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The dust detectives

Scientists are closer than ever to understanding how microscopic airborne particles shape the Earth, and the West.

Grass on the sand dunes dawdles in a breeze. The air drifting in from the Pacific Ocean is clear and cool on this gray February morning. But Kimberly Prather is not outside inhaling its salty tang. Instead, she stands in a windowless trailer parked behind the dunes, experiencing the air second-hand as it filters through a tangle of humming machines, tubes and wires.

 

“It’s just clean, clean sea spray,” she says, peering at a graph on a monitor. The line is mostly flat, punctuated by several sharp peaks. “That’s sodium chloride,” she says pointing at one. Then, on another graph, she notes a set of jumbled peaks for silicon oxide, aluminum and sodium chloride. “This is dust mixed with sea salt,” she says — “a hint that the dust is coming from pretty far away.”

The air may seem clear at Bodega Head, 40 miles up the coast from San Francisco — but thousands of particles smaller than red blood cells drift in each cubic foot. Some have traveled a single mile; others, thousands. Prather’s machine sniffs them one by one, with a precision that no human nose can match. Its laser vaporizes five or six per second, spattering their guts across an ion detector, producing the chemical barcodes she peruses. A digital tally twirls alongside, like an odometer, too quickly to read — over 4,600 particles vaporized so far this morning.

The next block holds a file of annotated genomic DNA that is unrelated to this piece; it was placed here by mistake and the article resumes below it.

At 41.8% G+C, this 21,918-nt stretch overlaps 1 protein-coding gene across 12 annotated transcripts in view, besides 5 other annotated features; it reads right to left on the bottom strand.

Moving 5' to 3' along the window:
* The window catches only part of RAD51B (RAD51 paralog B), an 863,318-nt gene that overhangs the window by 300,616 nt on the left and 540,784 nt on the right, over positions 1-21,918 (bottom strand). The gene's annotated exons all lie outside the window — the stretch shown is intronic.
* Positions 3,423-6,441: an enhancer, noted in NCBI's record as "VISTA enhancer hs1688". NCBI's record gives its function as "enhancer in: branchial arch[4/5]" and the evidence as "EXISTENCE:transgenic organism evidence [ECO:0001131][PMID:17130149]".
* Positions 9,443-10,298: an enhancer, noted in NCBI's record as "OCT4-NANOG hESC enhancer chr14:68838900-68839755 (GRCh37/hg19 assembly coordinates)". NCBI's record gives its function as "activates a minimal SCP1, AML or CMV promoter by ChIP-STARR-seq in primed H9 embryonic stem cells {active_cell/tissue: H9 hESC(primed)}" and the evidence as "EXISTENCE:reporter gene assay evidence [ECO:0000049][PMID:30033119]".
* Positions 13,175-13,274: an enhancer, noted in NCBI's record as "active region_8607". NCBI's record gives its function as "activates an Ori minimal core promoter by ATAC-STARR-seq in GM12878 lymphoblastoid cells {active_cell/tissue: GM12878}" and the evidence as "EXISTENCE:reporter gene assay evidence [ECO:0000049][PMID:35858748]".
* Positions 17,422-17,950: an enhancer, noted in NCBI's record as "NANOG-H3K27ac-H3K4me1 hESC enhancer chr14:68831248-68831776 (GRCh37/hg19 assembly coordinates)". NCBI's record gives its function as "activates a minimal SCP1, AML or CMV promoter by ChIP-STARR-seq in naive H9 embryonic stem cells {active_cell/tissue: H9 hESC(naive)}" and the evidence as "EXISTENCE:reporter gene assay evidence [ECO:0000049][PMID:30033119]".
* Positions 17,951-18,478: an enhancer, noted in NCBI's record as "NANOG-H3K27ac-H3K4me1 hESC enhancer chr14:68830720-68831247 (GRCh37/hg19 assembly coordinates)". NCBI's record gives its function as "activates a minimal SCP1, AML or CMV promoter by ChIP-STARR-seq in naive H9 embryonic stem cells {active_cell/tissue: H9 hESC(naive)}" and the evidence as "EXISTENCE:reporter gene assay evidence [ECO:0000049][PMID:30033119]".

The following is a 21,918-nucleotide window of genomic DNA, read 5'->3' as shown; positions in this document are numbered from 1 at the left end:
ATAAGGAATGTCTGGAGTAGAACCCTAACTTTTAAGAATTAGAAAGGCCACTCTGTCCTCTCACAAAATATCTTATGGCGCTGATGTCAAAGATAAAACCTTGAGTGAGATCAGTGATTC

Prather, an atmospheric chemist with the Scripps Institution of Oceanography at the University of California, San Diego in La Jolla, displays a similar frenetic energy as she narrates the second-by-second stream of chemical barcodes popping up on her machine.  “That’s a really good one, a lot of magnesium,” she says to me — then, into her phone, “Sorry, I’m showing him data.”

Atmospheric chemist Kimberly Prather, left, of the Scripps Institution of Oceanography at the University of California, San Diego, with graduate student Kaitlyn Suski, does a pre-flight equipment check on the Pacific Northwest National Laboratory Gulfstream 1 in preparation for a research flight over the Sierra foothills east of Sacramento, California.
Peter DaSilva

Cloistered in this compartment, glasses pushed back over curly brown hair, she is like a sibyl who can see far away, reading at a glance the stories told by each obliterated particle. She knows when a ship, invisible over the horizon, is burning dirty fuel by the trace of vanadium it leaves. Peaks for two isotopes of lithium, meanwhile, are “almost a ringer for Asia,” she says, indicating crushed coal incinerated by Chinese power plants. She knows these things because she has analyzed samples from hundreds of sources around the world.

Prather has toured the Western U.S. with her machines too, visiting coastlines, mountains, farms and even the suburbs of Southern California, where she chased semi trucks down Interstate 215. Her work on airborne dust and particulates could help answer a question critical to the drought-prone West’s future: What causes a cloud to drop rain or snow? And why does one cloud weep uncontrollably, while 20 others shed hardly a tear?

An example of one of Prather’s “chemical barcodes” of airborne particles.
Scripps Institution of Oceanography

A cloud bulging above a mountain crest can hold several million pounds of water, but that water is divided into droplets too small to overcome the atmospheric updraft lifting them. Only rarely can liquid droplets grow large enough to fall on their own. Most of the time, they have to freeze into ice to achieve the kind of runaway growth — snowball, you might say — into something large enough to fall back to Earth as rain or snow. But freezing is harder than you might think. Never mind the 32 degree Fahrenheit freezing point that you were taught in school: Tiny water droplets can remain stubbornly liquid at temperatures as low as 20 or 30 degrees below zero, perched on a thermodynamic cliff.